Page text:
Reality Is Always Stranger Than Fiction

I’ve talked before about the perils of common sense. This is especially true in astronomy. This is being highlighted by the ongoing discoveries in exoplanets. You see, in years past, people assumed other solar systems must be like ours. Terrestrial planets close in, gas giants further out, and if you were looking for ‘inhabitable’ planets, then red dwarfs were absolutely out. Only it’s emerging that this nice and tidy, familiar picture has the common sense problem – put simply, it’s just wrong.

This has big implications for scientists and fiction writers alike. If you’re considering using an M dwarf as a setting, for instance, then it’s worth having a think about which bits of our ‘common sense’ might be horrifically misleading there. And this is all quite topical at the moment.


Red dwarfs have been in the news again – in particular, Gliese 581. It seems that Gliese 581 does indeed have a 3-Earth-mass planet sat in the star’s biozone. (Just to expand on my previous comments, I’ve read the paper now, and I believe them.) Now, there’s a small health warning here – this detection is a radial velocity measurement, not a transit measurement. What this means is that the planet has a minimum mass estimate, but not a radius to go with it. Depending on the inclination of the planet’s orbit, the actual mass may be rather different from the measured mass (I can expand on this if anyone would like, but the discussion will be a bit technical).

Normally, this would be a big issue. However, apparently, for the Gliese 581 system, computer modelling of the orbits suggests that they pretty much have to be in a certain arrangement for the system to be stable. The planets are tightly packed, close enough together that you can’t just ignore their gravitational interactions. All of these are bigger and heavier than Earth, and all seven of them are packed into a region only just bigger than the orbit of Venus. (It’s possible that they actually look like small discs, not points, in each others’ skies. These planets are *close*.)

Incidentally, 20 years ago, no-one would have expected this. If anyone had described a system architecture like this, the result would have been amusement or incredulity. Except, like the title says, reality is always stranger than fiction. (Hot Jupiters, pulsar planets, densely-packed terrestrials … if anything, it’s beginning to look like our solar system might be the oddity, not the other way round.)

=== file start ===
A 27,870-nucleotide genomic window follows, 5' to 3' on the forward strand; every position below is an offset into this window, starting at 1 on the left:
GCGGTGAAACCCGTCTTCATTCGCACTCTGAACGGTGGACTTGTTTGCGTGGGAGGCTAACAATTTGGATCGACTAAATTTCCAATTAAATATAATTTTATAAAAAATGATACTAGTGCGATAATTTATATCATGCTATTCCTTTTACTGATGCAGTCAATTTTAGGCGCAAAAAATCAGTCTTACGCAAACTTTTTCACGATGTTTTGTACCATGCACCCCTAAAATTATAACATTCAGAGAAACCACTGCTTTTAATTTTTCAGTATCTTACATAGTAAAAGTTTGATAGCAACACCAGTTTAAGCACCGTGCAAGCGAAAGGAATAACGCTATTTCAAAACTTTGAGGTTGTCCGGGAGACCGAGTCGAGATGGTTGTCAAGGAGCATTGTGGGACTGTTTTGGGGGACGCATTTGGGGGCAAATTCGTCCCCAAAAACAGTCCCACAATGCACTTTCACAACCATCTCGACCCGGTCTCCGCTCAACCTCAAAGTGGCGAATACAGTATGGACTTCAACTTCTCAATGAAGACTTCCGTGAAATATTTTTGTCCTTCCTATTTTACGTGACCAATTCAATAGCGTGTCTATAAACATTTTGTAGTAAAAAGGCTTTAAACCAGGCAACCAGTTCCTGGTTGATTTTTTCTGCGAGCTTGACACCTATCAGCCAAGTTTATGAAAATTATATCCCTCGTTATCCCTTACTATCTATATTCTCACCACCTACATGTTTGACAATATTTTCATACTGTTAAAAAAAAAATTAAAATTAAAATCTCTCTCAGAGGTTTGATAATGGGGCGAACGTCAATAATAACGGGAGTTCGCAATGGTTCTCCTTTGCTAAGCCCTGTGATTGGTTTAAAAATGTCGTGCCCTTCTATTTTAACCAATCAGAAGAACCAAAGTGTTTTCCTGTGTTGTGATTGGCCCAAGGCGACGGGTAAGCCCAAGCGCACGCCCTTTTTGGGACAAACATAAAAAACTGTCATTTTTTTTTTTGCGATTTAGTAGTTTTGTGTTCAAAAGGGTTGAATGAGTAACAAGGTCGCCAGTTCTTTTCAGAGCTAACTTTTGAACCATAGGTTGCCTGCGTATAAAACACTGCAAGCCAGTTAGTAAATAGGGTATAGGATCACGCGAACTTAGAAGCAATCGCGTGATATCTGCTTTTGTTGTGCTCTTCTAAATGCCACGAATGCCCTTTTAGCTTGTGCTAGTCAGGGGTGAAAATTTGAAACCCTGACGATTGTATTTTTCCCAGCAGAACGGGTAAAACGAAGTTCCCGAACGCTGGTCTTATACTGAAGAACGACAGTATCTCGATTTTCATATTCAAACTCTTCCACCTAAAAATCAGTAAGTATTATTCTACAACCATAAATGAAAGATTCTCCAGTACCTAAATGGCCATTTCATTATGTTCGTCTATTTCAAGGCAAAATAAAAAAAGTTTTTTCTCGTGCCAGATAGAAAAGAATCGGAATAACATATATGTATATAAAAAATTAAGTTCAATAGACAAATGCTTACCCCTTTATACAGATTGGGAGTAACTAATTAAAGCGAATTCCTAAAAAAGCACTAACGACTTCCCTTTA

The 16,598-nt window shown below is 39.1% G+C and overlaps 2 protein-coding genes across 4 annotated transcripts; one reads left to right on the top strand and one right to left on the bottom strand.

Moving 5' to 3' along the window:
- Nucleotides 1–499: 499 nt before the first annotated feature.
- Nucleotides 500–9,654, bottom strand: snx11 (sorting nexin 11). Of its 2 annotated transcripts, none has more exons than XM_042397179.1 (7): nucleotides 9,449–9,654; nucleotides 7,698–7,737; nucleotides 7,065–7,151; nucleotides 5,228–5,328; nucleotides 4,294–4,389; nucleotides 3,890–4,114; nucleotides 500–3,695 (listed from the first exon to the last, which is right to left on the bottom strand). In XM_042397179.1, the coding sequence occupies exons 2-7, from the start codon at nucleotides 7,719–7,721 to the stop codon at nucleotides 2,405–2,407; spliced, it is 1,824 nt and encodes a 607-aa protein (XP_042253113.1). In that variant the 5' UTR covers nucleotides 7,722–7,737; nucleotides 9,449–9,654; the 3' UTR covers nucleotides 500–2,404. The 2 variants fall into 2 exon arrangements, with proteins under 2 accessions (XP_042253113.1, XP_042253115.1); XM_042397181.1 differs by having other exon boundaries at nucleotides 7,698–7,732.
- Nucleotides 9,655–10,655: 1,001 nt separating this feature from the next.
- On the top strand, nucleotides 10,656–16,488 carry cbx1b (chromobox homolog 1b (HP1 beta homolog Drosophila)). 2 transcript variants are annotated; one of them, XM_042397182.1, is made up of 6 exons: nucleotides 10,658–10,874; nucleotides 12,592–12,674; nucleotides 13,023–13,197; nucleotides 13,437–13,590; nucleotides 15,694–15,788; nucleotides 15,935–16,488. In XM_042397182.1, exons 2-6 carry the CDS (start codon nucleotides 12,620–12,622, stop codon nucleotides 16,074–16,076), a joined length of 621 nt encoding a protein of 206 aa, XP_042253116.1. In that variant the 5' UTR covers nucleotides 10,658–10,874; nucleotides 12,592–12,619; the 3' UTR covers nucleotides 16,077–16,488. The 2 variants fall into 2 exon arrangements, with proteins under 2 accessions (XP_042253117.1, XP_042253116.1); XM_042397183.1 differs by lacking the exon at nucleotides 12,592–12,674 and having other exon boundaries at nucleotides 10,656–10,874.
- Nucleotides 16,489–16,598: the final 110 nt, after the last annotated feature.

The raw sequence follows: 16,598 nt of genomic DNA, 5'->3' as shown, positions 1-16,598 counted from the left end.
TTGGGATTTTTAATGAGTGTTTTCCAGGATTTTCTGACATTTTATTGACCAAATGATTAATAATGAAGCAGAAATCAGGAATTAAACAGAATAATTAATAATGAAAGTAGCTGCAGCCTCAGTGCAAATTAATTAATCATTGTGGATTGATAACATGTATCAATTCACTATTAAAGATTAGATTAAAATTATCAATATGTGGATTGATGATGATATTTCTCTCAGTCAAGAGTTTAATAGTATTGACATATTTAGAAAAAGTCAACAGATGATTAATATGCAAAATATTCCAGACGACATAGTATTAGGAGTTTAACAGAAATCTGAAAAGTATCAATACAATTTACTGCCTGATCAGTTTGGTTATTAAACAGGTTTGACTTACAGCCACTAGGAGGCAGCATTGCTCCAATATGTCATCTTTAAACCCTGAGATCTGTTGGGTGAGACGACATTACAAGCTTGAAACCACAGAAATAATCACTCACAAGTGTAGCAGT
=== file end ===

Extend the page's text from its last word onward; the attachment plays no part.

The point is, because of the required architecture for the Gl 581 system, this actually constrains the possible inclinations quite nicely. And it largely gets rid of the usual m sin i issue. For once, we can be relatively happy with the numbers for the Gliese planets.

So, we appear to have a biozone planet. It’s not an exact Earth clone – it’s heavier by a factor of three and it’s presumably cooler too. The ‘equilibrium temperature’ (temperature ignoring the effects of atmosphere) is something like -50 C. Assuming a terrestrial atmosphere, the planet as a whole goes up to about -20 C. But you’ll see the word ‘assuming’ lurking in there.

This is where I start getting twitchy.

You see, the planet is ‘terrestrial’ in the sense that it’s very likely rocky in composition. Whatever else it’s like, however, it certainly won’t be a duplicate of Earth. Surface conditions will be quite different. First off, it orbits close to an M dwarf. This means it is likely to be tidally locked – the star’s tides will have spun the planet’s rotation down, until one day lasts the same time as one orbit. One face permanently looks at the sun, the other looks away. (And the tidal bulge remains radially-aligned with the star at all times, so it can’t exert any friction against the rest of the planet, so no further spin-down occurs.)

So the daylight hemisphere is continually sunny. Presumably this means it will be a bit warmer than -20!